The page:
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17 March 2020, 17:46 | Updated: 17 March 2020, 18:04
UK residents 'struggling' during the COVID-19 outbreak will get a three-month mortgage holiday.
The UK government has now announced homeowners will be given a three-month 'mortgage holiday' amid the coronavirus crisis.
Chancellor of the Exchequer Rishi Sunak announced the news during today's coronavirus briefing.
He confirmed that the government had spoken with mortgage lenders and said those struggling as a result of COVID-19 pandemic would not have to pay their mortgages for 12 weeks.
Mr Sunak said ‘people won’t have to pay a penny to mortgage costs while they get back on their feet’, adding that more measures would be announced later this week.
He continued: “In the coming days I will go much further to support people’s financial security.
“In particular, I will work with trade unions and business groups to urgently develop new forms of employment support to help protect people’s jobs and incomes through this period.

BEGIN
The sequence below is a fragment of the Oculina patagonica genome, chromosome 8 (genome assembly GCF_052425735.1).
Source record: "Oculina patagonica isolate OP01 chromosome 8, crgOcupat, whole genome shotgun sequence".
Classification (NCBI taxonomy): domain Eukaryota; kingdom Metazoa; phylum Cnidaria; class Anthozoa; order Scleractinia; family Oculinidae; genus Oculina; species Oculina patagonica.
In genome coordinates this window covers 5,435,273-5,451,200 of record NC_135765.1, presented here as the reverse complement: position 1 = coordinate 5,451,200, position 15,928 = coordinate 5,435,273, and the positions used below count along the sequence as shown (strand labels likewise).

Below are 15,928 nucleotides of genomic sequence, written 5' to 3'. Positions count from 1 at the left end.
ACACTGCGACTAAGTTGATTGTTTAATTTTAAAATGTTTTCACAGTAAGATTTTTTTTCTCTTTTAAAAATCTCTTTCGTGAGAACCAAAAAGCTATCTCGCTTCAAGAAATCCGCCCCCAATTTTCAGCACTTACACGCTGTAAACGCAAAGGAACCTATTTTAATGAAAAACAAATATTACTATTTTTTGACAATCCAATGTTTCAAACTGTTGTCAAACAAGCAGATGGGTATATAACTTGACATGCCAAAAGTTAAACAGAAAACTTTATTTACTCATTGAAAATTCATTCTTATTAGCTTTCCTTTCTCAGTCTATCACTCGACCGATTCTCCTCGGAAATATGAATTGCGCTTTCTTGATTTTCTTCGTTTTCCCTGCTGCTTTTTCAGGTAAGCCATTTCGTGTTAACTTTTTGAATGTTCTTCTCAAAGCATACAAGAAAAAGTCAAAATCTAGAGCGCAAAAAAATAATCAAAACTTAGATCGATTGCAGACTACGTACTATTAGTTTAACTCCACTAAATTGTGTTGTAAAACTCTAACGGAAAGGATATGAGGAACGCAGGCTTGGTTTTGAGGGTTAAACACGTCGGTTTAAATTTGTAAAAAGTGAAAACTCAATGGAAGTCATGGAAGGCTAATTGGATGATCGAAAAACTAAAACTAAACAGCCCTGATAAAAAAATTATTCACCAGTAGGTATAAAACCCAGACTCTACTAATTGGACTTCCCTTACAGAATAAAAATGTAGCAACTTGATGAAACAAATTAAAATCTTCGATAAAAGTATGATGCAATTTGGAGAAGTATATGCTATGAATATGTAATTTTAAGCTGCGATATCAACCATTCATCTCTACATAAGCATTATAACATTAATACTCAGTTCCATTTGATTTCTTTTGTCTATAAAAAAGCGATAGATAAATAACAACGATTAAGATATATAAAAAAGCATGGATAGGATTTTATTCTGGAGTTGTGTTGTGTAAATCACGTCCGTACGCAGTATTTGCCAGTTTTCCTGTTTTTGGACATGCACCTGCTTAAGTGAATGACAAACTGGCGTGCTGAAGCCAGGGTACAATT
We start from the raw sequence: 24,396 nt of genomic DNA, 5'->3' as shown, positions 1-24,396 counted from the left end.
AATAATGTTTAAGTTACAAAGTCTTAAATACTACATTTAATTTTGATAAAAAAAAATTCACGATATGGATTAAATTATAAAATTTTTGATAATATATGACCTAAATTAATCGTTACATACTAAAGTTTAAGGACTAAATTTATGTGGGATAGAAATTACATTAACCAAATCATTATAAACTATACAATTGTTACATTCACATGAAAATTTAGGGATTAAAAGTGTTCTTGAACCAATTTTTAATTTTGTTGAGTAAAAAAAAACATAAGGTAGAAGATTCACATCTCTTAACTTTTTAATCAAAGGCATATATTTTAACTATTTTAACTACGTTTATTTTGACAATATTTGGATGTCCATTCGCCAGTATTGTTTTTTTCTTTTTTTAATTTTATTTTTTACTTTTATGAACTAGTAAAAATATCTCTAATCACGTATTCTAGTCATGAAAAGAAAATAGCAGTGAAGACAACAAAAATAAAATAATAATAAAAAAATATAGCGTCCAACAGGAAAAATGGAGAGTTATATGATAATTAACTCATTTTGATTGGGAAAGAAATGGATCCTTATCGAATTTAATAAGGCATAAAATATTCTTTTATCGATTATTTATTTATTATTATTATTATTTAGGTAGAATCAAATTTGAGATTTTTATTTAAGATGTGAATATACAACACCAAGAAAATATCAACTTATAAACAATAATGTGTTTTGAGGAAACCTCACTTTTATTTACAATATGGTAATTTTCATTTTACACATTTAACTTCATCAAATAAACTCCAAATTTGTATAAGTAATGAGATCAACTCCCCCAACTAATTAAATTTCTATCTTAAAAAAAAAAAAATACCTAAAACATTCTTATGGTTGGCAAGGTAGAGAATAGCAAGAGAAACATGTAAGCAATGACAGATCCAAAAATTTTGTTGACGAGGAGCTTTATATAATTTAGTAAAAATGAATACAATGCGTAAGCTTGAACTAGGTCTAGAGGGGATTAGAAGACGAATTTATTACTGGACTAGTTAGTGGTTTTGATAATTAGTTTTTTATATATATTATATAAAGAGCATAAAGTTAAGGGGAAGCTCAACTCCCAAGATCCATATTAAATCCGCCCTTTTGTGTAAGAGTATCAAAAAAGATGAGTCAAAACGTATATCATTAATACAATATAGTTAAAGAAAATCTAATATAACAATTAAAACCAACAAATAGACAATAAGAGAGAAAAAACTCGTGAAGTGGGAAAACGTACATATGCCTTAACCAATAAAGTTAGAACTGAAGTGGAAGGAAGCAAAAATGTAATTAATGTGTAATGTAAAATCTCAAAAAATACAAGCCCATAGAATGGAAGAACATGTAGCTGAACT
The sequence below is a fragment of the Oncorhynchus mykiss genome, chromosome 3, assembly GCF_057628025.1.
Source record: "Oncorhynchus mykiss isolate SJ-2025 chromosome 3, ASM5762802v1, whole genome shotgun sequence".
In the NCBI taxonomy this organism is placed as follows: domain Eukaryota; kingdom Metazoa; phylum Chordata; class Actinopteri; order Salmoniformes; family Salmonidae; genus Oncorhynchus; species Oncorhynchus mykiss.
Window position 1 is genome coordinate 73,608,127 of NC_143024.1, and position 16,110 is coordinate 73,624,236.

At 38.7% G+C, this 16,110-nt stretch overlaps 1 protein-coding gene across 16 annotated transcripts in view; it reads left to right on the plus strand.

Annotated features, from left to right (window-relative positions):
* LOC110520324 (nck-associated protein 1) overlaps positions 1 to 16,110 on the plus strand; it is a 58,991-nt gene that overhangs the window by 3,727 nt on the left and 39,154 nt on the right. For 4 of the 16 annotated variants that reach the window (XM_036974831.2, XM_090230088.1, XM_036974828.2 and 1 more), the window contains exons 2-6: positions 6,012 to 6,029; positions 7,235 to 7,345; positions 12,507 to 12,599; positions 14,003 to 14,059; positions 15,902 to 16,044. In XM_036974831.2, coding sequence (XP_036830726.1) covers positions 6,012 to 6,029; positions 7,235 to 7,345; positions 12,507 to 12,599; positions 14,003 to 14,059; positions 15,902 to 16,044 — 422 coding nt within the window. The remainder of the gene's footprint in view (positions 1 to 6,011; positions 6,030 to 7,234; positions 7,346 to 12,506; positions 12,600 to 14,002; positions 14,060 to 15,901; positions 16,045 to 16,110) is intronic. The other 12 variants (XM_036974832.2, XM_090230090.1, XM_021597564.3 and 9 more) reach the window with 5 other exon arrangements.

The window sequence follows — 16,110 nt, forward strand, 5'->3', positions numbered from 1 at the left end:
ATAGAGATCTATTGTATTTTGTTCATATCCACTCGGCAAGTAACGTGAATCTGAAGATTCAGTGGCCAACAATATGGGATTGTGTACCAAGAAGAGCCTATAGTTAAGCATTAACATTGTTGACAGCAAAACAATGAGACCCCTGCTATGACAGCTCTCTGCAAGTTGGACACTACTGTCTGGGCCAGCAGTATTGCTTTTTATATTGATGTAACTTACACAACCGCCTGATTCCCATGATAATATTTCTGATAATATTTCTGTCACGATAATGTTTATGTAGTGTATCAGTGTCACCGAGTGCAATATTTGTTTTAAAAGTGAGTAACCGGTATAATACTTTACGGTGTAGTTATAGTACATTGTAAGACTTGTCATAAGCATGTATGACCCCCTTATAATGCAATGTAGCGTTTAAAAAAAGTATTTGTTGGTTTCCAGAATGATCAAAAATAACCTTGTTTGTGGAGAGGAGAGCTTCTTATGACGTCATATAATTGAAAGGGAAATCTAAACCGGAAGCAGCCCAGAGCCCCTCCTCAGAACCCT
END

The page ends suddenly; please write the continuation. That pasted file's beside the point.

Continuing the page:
“We have never faced an economic fight like this one but we are prepared, we will get through this and we will do whatever it takes."
The chancellor also announced other economic policies, including £330billion of loans and guarantees for businesses and a cash grant of up to £25,000 for businesses with a rateable value of less than £51,000.
He also vowed to extend the new business interruption loan scheme of up to £5 million with no interest for the first six months.
These measures will come into practise at the start of next week.
Prime Minister Boris Johnson reiterated the message that the government will support those most in need, saying: "The state is asking people to make considerable changes to their lives - only right that the state should stand behind people as they make those changes.
"That is what we are going to do."
He added: “We must act like any war-time government and do whatever it takes to support our economy”
Boris also went on to speak about the growing problem with lack of food supplies.
When asked about low stock in supermarkets, he said: "We're absolutely confident that our supply chains are working and we have a farm to fork process for this country that means people don't need to stockpile."